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Jun 27, 2005



Right off the bat there is one thing that I find very problematic about the "research."

Of the 110 women she interviewed, "all but five women indicated EverQuest as their main MMO."

Then she spends a few paragraphs providing quotes for why EQ is the "best" MMO out there.

Well, if you almost exclusively interview EQ players, is it any surprise that you will get such an answer?

I wonder if she made any effort to interview more "non-EQ" women.

The research sample itself is so incredibly limited that I do not expect that the series of articles to follow will be very useful, interesting, or valuable to anyone making MMOs.


She's a journo not an academic. TL has written much more interestingly (and rigourously I would suggest) on gender in MMOGs. For instance "Multiple Pleasures: Women and Online Gaming," Convergence, Vol. 9, No.1, 21-46, Spring 2003.



Before this thread gets too much longer I just want to add in the complaint that I heard from a great many scholars at DiGRA: namely, that the idea of a single "pink" female game culture is extremely problematic. Men seem to play for many reasons; why are we coming at this as if all women will want to play for the same reason? To assume so doesn't help the problem we already have, which is that there's not enough range in the kinds of games available.

My lab partner, who is female, has been playing Ratchet and Clank to beat it and to solve puzzles. I myself like to play Katamari Damacy and WoW to explore, and Pokemon to cultivate team skills; I really don't care much about beating games. Watching her play I've learned a lot about how differently people can approach even one game. [/anecdotal evidence]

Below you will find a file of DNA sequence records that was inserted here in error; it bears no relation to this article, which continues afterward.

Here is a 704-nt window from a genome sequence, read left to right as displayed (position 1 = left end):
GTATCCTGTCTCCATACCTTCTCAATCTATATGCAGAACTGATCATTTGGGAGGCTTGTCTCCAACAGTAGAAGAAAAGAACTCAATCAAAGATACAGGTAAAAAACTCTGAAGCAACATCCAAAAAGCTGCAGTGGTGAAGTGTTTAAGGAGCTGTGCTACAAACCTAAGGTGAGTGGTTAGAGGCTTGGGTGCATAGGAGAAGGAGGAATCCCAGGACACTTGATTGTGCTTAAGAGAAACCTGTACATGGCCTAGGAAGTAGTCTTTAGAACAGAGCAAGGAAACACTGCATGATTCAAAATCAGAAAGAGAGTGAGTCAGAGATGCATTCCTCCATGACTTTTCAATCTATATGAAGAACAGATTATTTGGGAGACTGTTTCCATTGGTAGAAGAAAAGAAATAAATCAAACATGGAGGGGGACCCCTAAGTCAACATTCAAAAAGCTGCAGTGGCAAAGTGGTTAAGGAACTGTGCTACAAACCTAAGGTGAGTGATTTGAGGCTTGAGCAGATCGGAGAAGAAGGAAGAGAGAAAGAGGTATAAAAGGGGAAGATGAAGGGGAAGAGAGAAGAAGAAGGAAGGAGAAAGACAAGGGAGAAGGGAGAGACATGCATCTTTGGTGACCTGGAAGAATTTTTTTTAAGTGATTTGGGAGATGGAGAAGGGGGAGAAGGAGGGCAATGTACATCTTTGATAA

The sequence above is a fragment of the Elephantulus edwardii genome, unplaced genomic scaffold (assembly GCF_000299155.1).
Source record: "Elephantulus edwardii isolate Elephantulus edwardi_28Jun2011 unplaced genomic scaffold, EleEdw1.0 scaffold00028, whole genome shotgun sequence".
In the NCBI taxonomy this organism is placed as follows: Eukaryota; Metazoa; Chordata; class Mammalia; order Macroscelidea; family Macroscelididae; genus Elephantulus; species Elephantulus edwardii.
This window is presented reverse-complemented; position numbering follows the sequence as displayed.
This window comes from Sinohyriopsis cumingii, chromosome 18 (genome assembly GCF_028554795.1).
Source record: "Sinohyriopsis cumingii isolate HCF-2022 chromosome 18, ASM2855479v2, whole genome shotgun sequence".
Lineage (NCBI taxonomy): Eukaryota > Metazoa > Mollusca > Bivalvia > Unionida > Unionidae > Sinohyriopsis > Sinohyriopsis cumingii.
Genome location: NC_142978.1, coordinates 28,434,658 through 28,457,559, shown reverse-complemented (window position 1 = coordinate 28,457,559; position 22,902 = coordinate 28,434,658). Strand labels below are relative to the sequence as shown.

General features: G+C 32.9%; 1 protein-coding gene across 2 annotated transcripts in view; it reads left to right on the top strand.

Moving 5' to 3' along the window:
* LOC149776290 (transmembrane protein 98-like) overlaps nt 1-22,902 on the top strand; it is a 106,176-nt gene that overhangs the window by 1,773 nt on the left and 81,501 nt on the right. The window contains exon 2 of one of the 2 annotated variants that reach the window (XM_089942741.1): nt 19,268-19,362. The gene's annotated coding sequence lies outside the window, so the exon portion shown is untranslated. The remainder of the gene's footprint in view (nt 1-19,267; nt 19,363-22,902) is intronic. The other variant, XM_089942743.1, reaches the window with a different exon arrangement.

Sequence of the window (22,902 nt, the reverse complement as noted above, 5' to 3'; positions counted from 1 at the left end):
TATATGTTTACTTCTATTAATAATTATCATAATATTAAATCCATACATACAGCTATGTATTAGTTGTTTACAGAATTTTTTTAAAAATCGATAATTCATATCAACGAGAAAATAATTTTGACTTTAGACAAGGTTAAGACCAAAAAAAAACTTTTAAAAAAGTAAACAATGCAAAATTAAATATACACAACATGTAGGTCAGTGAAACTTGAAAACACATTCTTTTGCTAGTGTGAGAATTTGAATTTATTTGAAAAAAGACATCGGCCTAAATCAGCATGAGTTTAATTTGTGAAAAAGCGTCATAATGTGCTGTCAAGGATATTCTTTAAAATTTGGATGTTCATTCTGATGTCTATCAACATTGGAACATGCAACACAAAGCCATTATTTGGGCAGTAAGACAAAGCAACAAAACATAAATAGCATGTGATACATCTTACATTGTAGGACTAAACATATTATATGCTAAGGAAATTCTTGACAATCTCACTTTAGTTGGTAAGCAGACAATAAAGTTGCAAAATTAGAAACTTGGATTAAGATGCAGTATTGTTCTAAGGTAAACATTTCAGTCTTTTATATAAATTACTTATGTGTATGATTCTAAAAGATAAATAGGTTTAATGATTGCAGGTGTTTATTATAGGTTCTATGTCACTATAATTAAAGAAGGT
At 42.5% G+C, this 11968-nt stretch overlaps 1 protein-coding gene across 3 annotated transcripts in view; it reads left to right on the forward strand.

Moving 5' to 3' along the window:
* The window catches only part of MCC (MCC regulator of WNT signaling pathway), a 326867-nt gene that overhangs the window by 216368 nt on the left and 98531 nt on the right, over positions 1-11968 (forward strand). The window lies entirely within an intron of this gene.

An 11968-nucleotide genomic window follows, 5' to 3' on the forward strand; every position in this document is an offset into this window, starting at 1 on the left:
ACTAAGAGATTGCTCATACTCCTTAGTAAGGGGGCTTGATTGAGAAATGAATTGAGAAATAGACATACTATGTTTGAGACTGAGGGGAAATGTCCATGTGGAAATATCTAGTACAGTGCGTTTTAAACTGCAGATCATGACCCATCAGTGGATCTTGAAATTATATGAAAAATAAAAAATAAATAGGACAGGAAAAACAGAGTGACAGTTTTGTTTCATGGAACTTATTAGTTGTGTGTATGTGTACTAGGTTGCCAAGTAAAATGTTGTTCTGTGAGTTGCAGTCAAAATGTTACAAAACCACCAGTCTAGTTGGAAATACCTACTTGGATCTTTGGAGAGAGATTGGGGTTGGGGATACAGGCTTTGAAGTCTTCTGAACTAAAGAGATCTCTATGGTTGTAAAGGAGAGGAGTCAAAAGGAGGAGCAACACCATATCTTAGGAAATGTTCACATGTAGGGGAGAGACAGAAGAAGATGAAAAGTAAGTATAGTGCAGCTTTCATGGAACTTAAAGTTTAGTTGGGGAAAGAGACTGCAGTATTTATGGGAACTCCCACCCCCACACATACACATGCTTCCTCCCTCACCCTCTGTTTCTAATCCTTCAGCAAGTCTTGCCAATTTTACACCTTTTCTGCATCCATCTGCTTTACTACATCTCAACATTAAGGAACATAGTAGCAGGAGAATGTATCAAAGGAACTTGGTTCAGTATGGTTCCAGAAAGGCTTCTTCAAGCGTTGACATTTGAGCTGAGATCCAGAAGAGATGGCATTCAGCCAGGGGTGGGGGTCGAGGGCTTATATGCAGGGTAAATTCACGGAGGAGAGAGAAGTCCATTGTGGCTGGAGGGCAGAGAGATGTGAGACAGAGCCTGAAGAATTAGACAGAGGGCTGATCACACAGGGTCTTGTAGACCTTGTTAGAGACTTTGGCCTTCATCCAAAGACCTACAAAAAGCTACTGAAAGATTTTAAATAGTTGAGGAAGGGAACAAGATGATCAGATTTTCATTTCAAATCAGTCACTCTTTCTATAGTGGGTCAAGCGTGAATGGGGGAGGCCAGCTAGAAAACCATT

Not to mention the fact that to my understanding, queer theory complicated the idea of monolithic "femaleness" years ago... why are we still walking around acting like second-wave feminists, here?


Surely she should have asked 110 men similar questions if she's to draw any gender-specific conclusions from this? Of course, had she done that she'd have had to have added another rather important question that she seems to have missed: "what is the gender of your main character?".



Apropos of nothing...


Most of the reviews peg it as somewhat girl-friendly, but I (not girl) had an enjoyable time gaming through it, and I wish Nintendo would buy that engine for copious amounts of money and make a Pokemon game out of it.



The Silky Venom site is owned and run by a contracted legal represenitive and contracted employee of Sigil Games. Sigil Games is of course headed by Brad McQuaid and the makers of the upcoming game Vanguard. So of course it focuses on Everquest. Basically the site is a hype machine run by the developer, to extoll the virtues of their next game under the guise of a fansite.

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